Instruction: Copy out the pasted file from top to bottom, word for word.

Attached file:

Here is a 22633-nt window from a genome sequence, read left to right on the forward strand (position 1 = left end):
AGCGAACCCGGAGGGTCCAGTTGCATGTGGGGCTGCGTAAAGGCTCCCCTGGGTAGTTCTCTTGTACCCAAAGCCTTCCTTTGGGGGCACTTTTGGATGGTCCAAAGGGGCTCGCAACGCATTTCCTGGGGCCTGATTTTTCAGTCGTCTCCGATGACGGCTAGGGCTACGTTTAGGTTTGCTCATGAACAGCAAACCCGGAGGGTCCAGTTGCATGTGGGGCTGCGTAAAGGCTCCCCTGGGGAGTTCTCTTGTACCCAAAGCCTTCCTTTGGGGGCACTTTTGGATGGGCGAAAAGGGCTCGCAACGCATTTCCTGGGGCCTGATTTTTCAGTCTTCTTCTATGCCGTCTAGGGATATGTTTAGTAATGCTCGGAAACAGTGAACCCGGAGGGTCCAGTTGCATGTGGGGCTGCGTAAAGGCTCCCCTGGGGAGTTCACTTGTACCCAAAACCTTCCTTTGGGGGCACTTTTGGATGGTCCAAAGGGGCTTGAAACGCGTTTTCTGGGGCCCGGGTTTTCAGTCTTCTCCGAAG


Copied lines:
Here is a 22633-nt window from a genome sequence, read left to right on the forward strand (position 1 = left end):
AGCGAACCCGGAGGGTCCAGTTGCATGTGGGGCTGCGTAAAGGCTCCCCTGGGTAGTTCTCTTGTACCCAAAGCCTTCCTTTGGGGGCACTTTTGGATGGTCCAAAGGGGCTCGCAACGCATTTCCTGGGGCCTGATTTTTCAGTCGTCTCCGATGACGGCTAGGGCTACGTTTAGGTTTGCTCATGAACAGCAAACCCGGAGGGTCCAGTTGCATGTGGGGCTGCGTAAAGGCTCCCCTGGGGAGTTCTCTTGTACCCAAAGCCTTCCTTTGGGGGCACTTTTGGATGGGCGAAAAGGGCTCGCAACGCATTTCCTGGGGCCTGATTTTTCAGTCTTCTTCTATGCCGTCTAGGGATATGTTTAGTAATGCTCGGAAACAGTGAACCCGGAGGGTCCAGTTGCATGTGGGGCTGCGTAAAGGCTCCCCTGGGGAGTTCACTTGTACCCAAAACCTTCCTTTGGGGGCACTTTTGGATGGTCCAAAGGGGCTTGAAACGCGTTTTCTGGGGCCCGGGTTTTCAGTCTTCTCCGAAG